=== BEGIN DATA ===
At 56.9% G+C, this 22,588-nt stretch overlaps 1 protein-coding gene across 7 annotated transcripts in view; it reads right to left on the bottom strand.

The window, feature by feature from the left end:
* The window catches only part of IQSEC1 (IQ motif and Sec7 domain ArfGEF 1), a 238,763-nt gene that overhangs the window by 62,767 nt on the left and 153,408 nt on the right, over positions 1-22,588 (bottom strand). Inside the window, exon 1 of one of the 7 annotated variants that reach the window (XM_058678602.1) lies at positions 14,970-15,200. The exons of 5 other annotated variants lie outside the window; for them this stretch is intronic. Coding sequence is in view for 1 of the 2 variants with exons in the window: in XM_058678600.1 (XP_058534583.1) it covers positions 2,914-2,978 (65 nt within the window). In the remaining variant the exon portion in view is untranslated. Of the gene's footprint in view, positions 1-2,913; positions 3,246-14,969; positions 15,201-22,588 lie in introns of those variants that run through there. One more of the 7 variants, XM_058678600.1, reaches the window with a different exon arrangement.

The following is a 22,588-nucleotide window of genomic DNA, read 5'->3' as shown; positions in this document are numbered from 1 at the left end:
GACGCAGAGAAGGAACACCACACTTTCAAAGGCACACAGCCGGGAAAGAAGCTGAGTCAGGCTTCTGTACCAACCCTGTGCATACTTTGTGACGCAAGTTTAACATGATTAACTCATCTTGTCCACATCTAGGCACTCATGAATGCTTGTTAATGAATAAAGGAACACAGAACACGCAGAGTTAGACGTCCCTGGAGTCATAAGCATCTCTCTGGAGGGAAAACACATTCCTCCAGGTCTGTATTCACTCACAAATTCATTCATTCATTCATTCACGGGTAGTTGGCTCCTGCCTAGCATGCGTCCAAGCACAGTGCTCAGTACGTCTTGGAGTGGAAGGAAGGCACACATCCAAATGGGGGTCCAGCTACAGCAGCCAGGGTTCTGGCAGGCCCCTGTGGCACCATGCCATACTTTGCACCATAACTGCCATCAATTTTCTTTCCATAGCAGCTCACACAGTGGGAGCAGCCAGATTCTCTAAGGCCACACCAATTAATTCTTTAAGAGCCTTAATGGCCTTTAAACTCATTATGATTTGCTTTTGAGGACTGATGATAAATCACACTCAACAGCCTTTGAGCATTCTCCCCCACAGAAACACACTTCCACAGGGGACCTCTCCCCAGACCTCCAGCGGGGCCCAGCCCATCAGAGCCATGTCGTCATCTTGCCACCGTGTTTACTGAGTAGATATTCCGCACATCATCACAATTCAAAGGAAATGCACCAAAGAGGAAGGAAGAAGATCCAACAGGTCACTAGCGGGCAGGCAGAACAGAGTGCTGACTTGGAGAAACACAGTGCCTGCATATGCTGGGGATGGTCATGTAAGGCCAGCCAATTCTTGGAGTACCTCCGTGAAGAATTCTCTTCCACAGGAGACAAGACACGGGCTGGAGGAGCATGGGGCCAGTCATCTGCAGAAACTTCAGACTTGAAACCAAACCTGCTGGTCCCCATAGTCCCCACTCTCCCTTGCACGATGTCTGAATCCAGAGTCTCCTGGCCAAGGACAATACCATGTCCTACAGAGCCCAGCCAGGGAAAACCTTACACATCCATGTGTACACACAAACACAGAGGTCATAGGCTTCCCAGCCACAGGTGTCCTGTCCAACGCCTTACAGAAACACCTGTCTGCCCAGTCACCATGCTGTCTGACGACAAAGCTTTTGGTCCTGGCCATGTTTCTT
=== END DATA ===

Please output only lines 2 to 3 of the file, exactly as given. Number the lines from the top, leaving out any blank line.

The window, feature by feature from the left end:
* The window catches only part of IQSEC1 (IQ motif and Sec7 domain ArfGEF 1), a 238,763-nt gene that overhangs the window by 62,767 nt on the left and 153,408 nt on the right, over positions 1-22,588 (bottom strand). Inside the window, exon 1 of one of the 7 annotated variants that reach the window (XM_058678602.1) lies at positions 14,970-15,200. The exons of 5 other annotated variants lie outside the window; for them this stretch is intronic. Coding sequence is in view for 1 of the 2 variants with exons in the window: in XM_058678600.1 (XP_058534583.1) it covers positions 2,914-2,978 (65 nt within the window). In the remaining variant the exon portion in view is untranslated. Of the gene's footprint in view, positions 1-2,913; positions 3,246-14,969; positions 15,201-22,588 lie in introns of those variants that run through there. One more of the 7 variants, XM_058678600.1, reaches the window with a different exon arrangement.